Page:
[time-nuts] Discipline an oscillator with NTP?
lists at rtty.us
Fri Jul 22 22:07:57 UTC 2011
The easy way is to take a pps off of your external oscillator and feed that into a port on your NTP server. Let NTP tell you where that pps is. Don't let NTP lock to the pps, just let it report it's position.
After that all you need to do is write some code to read the location of the pulse and implement a *long* time constant loop. Taking the 1 ms number and a 1x10^-10 goal, the time constant would need to be around 4 months. There are a few minor details about drift of the local reference and how valid 1 ms is over long time periods. A reasonable GPSDO will likely be much more stable and much more accurate.
To get it into the range of being practical, you have to get the NTP setup into single digit microseconds. In the us range you still would not beat the GPSDO, but at least you would have a useful device. 1 us can be done on a LAN with NTP. It's tough to do better than 1 ms over the net. Since PTP suffers the same issues over the net that NTP does, it's not a lot of help in this situation.
On Jul 22, 2011, at 5:30 PM, Javier Herrero wrote:
> I've found a plot of the ntp-synthesized GPS output compared with the UTC-aligned GPS from a Thunderbolt. The generated PPS output was 1us wide, and it is represented in infinite persistence to get an idea of the jitter. The offset was around 50us, and the jitter around 8us, so not very bad (it was at least one order of magnitude better than my requirements, so I did not bother to optimize it further).
> The ntp source was a M12-based ntp server (a blackfin running uClinux, not a Soekris :) ).
> Driving the PPS output to a serial port from the ntp is not as trivial as you think. This PPS output is from an "oscillator" disciplined to the system clock - really a stearable divider from the system clock (it is an embedded system using uClinux). If you try to drive a digital output directly from the timer interrupt to get the PPS, you would get far more jitter and error.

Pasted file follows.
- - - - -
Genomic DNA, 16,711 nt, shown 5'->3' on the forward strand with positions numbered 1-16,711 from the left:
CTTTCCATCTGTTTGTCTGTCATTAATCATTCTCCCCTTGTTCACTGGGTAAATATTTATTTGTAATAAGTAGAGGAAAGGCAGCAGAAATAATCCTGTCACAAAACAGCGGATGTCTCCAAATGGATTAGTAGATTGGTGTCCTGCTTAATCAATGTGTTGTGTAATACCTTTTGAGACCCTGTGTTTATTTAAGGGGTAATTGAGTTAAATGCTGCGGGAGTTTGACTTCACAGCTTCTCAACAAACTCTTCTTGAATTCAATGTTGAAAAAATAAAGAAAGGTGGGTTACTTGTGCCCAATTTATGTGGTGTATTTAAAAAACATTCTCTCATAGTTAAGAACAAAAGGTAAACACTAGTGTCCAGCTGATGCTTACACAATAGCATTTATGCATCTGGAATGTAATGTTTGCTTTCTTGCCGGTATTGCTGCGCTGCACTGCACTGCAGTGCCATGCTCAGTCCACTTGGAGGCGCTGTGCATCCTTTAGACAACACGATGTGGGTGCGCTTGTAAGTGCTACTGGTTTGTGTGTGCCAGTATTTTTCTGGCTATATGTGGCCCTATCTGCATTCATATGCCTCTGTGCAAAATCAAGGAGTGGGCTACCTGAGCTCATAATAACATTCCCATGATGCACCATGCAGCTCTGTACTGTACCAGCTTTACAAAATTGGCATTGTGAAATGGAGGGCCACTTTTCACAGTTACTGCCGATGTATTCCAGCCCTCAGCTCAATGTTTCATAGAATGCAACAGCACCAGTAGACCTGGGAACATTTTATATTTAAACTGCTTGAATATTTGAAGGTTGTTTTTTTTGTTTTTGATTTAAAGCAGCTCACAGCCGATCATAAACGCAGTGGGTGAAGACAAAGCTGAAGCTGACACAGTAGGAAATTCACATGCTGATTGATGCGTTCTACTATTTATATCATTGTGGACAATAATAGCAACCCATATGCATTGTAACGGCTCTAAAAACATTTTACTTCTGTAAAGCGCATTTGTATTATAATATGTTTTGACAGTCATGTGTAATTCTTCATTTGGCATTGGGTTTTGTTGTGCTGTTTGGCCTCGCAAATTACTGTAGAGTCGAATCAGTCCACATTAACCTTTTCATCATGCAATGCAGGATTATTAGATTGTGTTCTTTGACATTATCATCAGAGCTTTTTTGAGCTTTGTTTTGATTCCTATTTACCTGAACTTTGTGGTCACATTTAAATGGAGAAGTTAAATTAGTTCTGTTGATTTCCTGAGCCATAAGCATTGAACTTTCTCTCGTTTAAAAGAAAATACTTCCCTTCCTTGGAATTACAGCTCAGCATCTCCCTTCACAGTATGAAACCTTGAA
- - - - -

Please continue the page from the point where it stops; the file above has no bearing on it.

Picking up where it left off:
> Best regards,
> P.S. not sure if the attachment will show up...
> El 22/07/2011 22:19, Chris Albertson escribió:
>> This is exactly what an NTP server does. It adjusts the rate of a
>> local clock so that the local clock advances at the same rate is the
>> set of Internet servers that have passed a clock selection test. NTP
>> does this very well considering the uncertainly of the lag over the
>> internet. There is a good argument the NTP is optimal but the best
>> you can get using Internet time servers is "about a milli second" or
>> 0.001 second.
>> It would be nearly trivial to write software to produce a PPS output
>> on one of the control line of a serial port. SO you NTP disciplined
>> computer can produce PPS with about .001 second error
>> Send this PPS to the "normal" GPSDXO in place of the GPS' PPS. The
>> computer is "only" about 1000 times worse than a GPS and might work OK
>> if you drastically increase the time constant on the GPSDXO's control
>> I think your "NTPDXO might be as good as GPSDXO is measured over a
>> long enough period, like months. Short term it might be about as good
>> as the TTL can oscillator inside the PC.
>> On Fri, Jul 22, 2011 at 11:27 AM, Jason Rabel
>> <jason at extremeoverclocking.com> wrote:
>>> I was just thinking (dangerous I know)... Has anyone attempted to build a stand-alone oscillator that is disciplined via NTP?
>>> i.e. NTP keeps it on-frequency... And I'm not talking about NTP that is locked to a local GPS, I'm curious about purely syncing to
>>> other NTP servers over a network. (The presumption is that you have no access to GPS, WWVB, Cellular, or similar.)
>>> Is it even possible or am I just day dreaming?
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